An important goal is development of skill and (yes) patience in the reading of primary literature. This lab developed out of my recognition that students gained little understanding from simply reading a paper about the Anchorage landscape's geomorphology. Using that reading to draw maps and design a field trip has proven much more successful.

Description of the activity/assignment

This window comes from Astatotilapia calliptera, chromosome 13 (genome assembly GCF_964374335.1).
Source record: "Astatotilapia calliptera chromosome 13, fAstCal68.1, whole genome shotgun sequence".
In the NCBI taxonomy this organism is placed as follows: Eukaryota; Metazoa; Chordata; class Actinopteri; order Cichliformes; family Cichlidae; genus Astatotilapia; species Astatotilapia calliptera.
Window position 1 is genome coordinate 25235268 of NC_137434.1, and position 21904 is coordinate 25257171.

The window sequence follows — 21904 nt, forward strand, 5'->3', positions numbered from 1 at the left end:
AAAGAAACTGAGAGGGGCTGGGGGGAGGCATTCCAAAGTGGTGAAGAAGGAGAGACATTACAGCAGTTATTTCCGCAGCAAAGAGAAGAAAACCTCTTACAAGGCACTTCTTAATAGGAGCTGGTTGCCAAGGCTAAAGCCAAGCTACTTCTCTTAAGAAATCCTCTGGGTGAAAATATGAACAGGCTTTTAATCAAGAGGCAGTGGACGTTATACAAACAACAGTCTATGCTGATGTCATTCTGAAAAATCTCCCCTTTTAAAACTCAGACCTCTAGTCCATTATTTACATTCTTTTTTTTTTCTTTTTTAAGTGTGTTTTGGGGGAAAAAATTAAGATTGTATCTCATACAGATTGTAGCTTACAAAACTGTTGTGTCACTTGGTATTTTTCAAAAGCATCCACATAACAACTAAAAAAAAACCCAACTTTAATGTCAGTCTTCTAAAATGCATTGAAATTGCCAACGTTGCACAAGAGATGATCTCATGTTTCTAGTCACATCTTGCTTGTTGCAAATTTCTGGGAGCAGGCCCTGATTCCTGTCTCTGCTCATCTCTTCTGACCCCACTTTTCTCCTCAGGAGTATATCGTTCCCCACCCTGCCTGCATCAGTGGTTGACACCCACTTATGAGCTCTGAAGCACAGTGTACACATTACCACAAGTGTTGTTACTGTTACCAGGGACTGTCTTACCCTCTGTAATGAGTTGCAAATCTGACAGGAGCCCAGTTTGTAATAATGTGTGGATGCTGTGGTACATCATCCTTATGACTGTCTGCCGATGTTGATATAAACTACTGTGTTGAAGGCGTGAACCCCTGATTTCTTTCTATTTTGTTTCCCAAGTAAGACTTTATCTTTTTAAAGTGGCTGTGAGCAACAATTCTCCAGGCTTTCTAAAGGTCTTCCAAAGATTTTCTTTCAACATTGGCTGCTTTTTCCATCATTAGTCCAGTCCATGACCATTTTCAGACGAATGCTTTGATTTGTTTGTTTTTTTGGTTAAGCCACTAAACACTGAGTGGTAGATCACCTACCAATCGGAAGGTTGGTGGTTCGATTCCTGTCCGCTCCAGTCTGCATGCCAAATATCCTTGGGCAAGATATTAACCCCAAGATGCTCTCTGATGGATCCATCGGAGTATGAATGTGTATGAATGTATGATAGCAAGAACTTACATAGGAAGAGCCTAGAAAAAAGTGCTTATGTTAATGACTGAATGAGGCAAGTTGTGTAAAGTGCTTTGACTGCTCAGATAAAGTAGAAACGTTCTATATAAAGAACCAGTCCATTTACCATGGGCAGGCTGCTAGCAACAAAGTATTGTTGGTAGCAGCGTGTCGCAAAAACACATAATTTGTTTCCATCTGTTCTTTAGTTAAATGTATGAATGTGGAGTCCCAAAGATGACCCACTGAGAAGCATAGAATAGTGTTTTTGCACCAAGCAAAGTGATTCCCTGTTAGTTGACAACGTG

Students prepare for this two session lab by reading a lengthy peer-reviewed article (Schmoll et al, 1999) about the Geomorphology of Anchorage. No coaching is provided for this reading assignment, but students have experience reading and discussing such articles from earlier in the course and are expected to write a brief overview of the article (with outstanding questions) prior to class. Major concepts important for understanding the article have already been covered in lecture and/or lab: glacial geology, Quaternary climate, isostasy, and southern Alaska tectonics. In the first (indoor) lab session, students (many of whom are from out of state and are thus not intimately familiar even with the street layout of Anchorage, let alone its geomorphology) are guided by the instructor through an orientation to the Anchorage landscape, relating mapped cultural elements on a street map to topographic features visible on topographic maps and a hillshaded LIDAR map. They are then broken into small groups, each of which is assigned responsibility for identifying and interpreting landscape features associated with a particular section of the Schmoll article (e.g., LGM moraines or coseismic landslides). Mylar overlays allow each group to map the features directly over blown up (poster-size) sections of the LIDAR map. Each group then concludes the first lab section by presenting their results to the larger group with an explanation of pertinent processes and time relations. Each group is then assigned responsibility for preparing for a field presentation for the next week's field trip. Over the next week, small groups, on their own time, locate and visit sites in the field, refine their understanding of the processes that generated these sites through a meeting with the instructor, and coordinate with other small groups to structure a half-day field trip. In addition to presenting their results orally during the trip, each small group prepares a field trip guide for the larger group.